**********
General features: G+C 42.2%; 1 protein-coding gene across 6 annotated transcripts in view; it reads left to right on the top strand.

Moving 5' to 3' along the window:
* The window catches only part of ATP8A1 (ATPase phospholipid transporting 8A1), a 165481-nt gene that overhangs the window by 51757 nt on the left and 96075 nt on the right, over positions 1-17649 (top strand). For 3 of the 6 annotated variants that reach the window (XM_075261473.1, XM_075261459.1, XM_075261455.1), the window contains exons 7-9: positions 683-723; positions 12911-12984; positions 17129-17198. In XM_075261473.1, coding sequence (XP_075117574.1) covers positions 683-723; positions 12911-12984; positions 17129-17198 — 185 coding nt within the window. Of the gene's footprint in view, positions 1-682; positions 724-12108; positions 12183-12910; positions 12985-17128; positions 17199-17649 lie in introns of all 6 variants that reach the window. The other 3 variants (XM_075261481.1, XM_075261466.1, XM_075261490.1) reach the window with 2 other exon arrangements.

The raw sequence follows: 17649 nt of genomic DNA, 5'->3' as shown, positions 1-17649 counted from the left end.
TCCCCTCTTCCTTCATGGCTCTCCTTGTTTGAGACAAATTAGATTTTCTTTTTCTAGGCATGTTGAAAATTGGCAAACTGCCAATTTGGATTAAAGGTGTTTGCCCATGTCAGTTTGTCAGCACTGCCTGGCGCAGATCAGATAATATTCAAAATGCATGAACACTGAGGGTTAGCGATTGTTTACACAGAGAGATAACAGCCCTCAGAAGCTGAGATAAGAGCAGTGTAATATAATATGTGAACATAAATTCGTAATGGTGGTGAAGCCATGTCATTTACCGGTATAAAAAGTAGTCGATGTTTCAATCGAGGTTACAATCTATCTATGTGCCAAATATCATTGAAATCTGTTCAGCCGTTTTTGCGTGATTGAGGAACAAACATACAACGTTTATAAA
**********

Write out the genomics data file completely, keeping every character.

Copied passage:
General features: G+C 42.2%; 1 protein-coding gene across 6 annotated transcripts in view; it reads left to right on the top strand.

Moving 5' to 3' along the window:
* The window catches only part of ATP8A1 (ATPase phospholipid transporting 8A1), a 165481-nt gene that overhangs the window by 51757 nt on the left and 96075 nt on the right, over positions 1-17649 (top strand). For 3 of the 6 annotated variants that reach the window (XM_075261473.1, XM_075261459.1, XM_075261455.1), the window contains exons 7-9: positions 683-723; positions 12911-12984; positions 17129-17198. In XM_075261473.1, coding sequence (XP_075117574.1) covers positions 683-723; positions 12911-12984; positions 17129-17198 — 185 coding nt within the window. Of the gene's footprint in view, positions 1-682; positions 724-12108; positions 12183-12910; positions 12985-17128; positions 17199-17649 lie in introns of all 6 variants that reach the window. The other 3 variants (XM_075261481.1, XM_075261466.1, XM_075261490.1) reach the window with 2 other exon arrangements.

The raw sequence follows: 17649 nt of genomic DNA, 5'->3' as shown, positions 1-17649 counted from the left end.
TCCCCTCTTCCTTCATGGCTCTCCTTGTTTGAGACAAATTAGATTTTCTTTTTCTAGGCATGTTGAAAATTGGCAAACTGCCAATTTGGATTAAAGGTGTTTGCCCATGTCAGTTTGTCAGCACTGCCTGGCGCAGATCAGATAATATTCAAAATGCATGAACACTGAGGGTTAGCGATTGTTTACACAGAGAGATAACAGCCCTCAGAAGCTGAGATAAGAGCAGTGTAATATAATATGTGAACATAAATTCGTAATGGTGGTGAAGCCATGTCATTTACCGGTATAAAAAGTAGTCGATGTTTCAATCGAGGTTACAATCTATCTATGTGCCAAATATCATTGAAATCTGTTCAGCCGTTTTTGCGTGATTGAGGAACAAACATACAACGTTTATAAA